“Tory technique is now turning web zero into election fodder” • Watts Up With That?

Essay by Eric Worrall

If only this was true. The real British conservative energy policy is a lot stranger.

Rishi Sunak has ripped up decades of cross-party consensus on climate change

Published: September 27, 2023 1.13am AEST

Tim Jackson
Professor of Sustainable Development and Director of the Centre for the Understanding of Sustainable Prosperity (CUSP), University of Surrey

I’d had what you might call a front row seat as a political consensus on climate change emerged in the UK. But during the long and uncomfortable 25 minutes of Sunak’s speech, I felt I was witnessing a homage to catatonia. 

There was so much patently wrong in the speech that it’s difficult to know where to start. Most obviously, the prime minister’s insistence that the UK can still meet its climate commitments, despite putting a brake on policy, bucks his own advisors’ assessment of the country’s progress towards net zero emissions. It also reveals a deep misunderstanding of the science.

As my own analysis has shown, the UK’s fair share of the global carbon budget, taking into account the development needs of the poorest parts of the world, will be exhausted before 2030. Forget 2050. The science is clear. Delay is tantamount to capitulation.

Those costs are already being counted: fires in Europe and Canada, droughts in North America and Africa, floods in Libya. All this will keep getting worse. Homes in some parts of the US are already “essentially uninsurable” because of climate risk. 

It’s no surprise to find an embattled political party trying to draw clear blue water between itself and the opposition. Buoyed by Labour’s narrow defeat in the Uxbridge and South Ruislip byelection (widely attributed to a backlash against London’s Ulez policy) Tory strategy is now turning net zero into election fodder.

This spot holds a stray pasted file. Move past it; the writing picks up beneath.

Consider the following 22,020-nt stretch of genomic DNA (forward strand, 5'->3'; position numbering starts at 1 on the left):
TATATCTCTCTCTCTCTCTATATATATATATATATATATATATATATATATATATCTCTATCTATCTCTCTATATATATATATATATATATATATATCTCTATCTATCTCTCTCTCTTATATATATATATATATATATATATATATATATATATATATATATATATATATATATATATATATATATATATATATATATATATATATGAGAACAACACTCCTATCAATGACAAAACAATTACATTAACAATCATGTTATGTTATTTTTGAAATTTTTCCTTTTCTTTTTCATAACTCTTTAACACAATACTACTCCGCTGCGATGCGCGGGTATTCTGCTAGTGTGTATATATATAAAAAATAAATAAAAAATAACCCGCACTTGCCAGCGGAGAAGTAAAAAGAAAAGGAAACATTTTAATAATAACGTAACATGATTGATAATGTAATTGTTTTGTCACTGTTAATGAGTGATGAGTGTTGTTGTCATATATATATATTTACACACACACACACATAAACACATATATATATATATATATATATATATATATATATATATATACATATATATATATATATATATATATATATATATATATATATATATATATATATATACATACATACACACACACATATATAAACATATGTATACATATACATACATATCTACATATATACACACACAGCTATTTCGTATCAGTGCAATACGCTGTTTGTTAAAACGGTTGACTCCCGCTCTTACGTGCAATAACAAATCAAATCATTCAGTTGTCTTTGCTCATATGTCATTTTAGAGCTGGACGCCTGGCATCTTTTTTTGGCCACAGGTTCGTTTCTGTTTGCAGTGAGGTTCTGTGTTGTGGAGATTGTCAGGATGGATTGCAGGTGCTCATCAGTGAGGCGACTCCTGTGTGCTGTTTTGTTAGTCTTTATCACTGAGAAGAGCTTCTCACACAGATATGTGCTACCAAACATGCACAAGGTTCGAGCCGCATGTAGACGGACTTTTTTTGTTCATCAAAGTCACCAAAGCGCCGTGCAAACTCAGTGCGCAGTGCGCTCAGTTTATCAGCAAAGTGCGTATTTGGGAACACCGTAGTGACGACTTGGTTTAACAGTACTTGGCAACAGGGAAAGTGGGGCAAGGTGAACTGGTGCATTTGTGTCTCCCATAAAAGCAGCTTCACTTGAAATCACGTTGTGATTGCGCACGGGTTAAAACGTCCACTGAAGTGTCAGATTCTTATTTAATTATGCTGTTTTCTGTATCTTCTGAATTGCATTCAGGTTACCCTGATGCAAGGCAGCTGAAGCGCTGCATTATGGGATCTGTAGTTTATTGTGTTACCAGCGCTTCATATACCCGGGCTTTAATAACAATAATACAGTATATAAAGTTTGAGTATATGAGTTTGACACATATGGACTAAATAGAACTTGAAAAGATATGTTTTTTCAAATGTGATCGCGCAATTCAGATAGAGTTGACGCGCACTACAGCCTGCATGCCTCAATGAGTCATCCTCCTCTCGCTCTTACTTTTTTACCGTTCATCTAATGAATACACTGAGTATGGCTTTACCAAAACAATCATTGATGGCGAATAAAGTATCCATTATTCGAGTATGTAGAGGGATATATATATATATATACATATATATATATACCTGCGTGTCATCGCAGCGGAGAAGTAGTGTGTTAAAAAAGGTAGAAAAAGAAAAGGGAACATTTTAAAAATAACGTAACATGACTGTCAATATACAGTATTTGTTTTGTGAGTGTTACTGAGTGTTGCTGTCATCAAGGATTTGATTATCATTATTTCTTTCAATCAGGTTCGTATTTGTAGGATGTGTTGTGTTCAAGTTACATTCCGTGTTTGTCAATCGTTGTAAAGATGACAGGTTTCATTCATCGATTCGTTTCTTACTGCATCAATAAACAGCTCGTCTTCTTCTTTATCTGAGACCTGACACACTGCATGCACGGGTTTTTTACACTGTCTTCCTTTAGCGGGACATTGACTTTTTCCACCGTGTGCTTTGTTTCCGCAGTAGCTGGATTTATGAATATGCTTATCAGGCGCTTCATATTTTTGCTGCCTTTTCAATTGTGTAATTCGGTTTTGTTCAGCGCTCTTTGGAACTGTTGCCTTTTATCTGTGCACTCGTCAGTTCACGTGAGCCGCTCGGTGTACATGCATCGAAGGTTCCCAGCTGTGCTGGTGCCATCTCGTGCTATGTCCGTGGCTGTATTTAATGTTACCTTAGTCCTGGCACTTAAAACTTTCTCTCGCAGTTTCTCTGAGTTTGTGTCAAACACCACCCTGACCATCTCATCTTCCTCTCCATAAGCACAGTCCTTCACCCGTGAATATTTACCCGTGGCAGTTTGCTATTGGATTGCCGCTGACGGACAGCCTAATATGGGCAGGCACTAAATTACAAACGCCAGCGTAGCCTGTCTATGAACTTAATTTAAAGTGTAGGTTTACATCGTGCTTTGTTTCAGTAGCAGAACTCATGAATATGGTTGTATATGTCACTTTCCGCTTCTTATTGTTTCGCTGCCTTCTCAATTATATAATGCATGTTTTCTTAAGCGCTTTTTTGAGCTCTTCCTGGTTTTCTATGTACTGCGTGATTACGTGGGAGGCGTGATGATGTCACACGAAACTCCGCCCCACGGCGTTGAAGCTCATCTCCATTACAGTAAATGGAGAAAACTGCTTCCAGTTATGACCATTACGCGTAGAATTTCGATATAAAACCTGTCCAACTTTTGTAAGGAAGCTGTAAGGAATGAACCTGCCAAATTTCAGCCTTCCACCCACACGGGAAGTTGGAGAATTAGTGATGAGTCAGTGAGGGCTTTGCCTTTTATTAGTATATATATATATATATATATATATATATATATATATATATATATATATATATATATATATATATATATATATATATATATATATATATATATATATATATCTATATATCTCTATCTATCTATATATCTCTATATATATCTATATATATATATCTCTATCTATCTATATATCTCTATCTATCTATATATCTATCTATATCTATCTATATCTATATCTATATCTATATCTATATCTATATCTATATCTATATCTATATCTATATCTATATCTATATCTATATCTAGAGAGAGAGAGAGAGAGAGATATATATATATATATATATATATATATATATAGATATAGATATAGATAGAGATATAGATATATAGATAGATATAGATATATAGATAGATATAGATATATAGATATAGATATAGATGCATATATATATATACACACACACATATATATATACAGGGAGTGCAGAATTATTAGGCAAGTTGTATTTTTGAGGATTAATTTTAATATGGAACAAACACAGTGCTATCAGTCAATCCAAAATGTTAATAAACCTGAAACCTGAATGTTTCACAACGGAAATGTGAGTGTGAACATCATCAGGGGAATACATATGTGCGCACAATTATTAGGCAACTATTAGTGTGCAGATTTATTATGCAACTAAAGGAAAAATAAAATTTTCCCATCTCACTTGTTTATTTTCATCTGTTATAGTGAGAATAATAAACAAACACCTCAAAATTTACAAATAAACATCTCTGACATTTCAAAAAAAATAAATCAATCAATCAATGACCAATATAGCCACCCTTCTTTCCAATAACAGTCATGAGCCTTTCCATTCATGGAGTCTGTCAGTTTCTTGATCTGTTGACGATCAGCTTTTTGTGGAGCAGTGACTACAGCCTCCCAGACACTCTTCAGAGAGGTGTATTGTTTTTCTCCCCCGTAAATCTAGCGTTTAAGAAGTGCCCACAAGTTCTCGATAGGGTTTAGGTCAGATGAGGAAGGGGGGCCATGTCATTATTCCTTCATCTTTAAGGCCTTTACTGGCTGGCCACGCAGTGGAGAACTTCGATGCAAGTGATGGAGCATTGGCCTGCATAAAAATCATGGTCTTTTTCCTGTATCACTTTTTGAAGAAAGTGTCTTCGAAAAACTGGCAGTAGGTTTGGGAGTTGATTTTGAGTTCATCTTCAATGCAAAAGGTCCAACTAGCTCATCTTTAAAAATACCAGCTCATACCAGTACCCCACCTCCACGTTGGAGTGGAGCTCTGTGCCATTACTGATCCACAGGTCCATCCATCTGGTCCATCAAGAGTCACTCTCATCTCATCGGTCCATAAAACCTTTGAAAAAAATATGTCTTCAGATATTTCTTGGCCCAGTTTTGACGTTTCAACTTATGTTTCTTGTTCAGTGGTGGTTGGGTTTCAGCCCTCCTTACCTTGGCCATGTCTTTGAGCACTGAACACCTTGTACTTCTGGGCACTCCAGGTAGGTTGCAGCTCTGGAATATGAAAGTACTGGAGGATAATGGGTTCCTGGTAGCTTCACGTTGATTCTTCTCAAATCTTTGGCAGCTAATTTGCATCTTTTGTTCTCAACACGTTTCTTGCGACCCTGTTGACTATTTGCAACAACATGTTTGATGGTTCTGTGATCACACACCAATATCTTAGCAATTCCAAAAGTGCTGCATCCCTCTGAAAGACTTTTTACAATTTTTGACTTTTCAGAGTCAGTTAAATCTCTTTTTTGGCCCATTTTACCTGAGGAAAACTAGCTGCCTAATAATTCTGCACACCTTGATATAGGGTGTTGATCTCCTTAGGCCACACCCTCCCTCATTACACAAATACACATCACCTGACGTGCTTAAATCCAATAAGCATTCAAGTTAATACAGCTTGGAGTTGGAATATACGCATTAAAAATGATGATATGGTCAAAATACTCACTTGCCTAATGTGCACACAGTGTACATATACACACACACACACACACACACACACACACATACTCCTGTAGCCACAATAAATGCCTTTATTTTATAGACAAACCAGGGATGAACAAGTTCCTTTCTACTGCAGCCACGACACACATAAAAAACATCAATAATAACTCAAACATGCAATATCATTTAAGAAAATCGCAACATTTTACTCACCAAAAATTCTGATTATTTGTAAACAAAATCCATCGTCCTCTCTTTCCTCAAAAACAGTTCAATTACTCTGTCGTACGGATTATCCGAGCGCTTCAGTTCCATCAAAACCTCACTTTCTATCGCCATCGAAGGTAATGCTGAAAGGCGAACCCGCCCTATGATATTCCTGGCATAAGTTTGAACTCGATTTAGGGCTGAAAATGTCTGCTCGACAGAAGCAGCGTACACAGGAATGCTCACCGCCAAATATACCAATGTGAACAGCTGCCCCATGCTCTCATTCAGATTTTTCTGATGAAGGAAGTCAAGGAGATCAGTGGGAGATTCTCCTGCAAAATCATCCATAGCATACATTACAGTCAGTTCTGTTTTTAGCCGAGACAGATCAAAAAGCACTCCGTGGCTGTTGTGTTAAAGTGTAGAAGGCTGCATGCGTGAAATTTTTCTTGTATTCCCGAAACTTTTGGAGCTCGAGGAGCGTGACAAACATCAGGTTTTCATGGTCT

Read more: https://theconversation.com/rishi-sunak-has-ripped-up-decades-of-cross-party-consensus-on-climate-change-214287

Back in the real world, British Prime Minister Rishi Sunak did not back down from Net Zero, quite the opposite. He just pushed back a few targets, on the reasonable grounds that the current plan was unacceptably expensive for poor people – but sadly left most of the excruciatingly expensive policy package and goals in place.

No one can watch the floods in Libya or the extreme heat in Europe this summer, and doubt that it is real and happening.

We must reduce our emissions.

And when I look at our economic future, I see huge opportunities in green industry.

The change in our economy is as profound as the industrial revolution and I’m confident that we can lead the world now as we did then.

So, I’ll have no truck with anyone saying we lack ambition.

But there’s nothing ambitious about simply asserting a goal for a short-term headline without being honest with the public about the tough choices and sacrifices involved and without any meaningful democratic debate about how we get there.

Now I believe deeply that when you ask most people about climate change, they want to do the right thing, they’re even prepared to make sacrifices.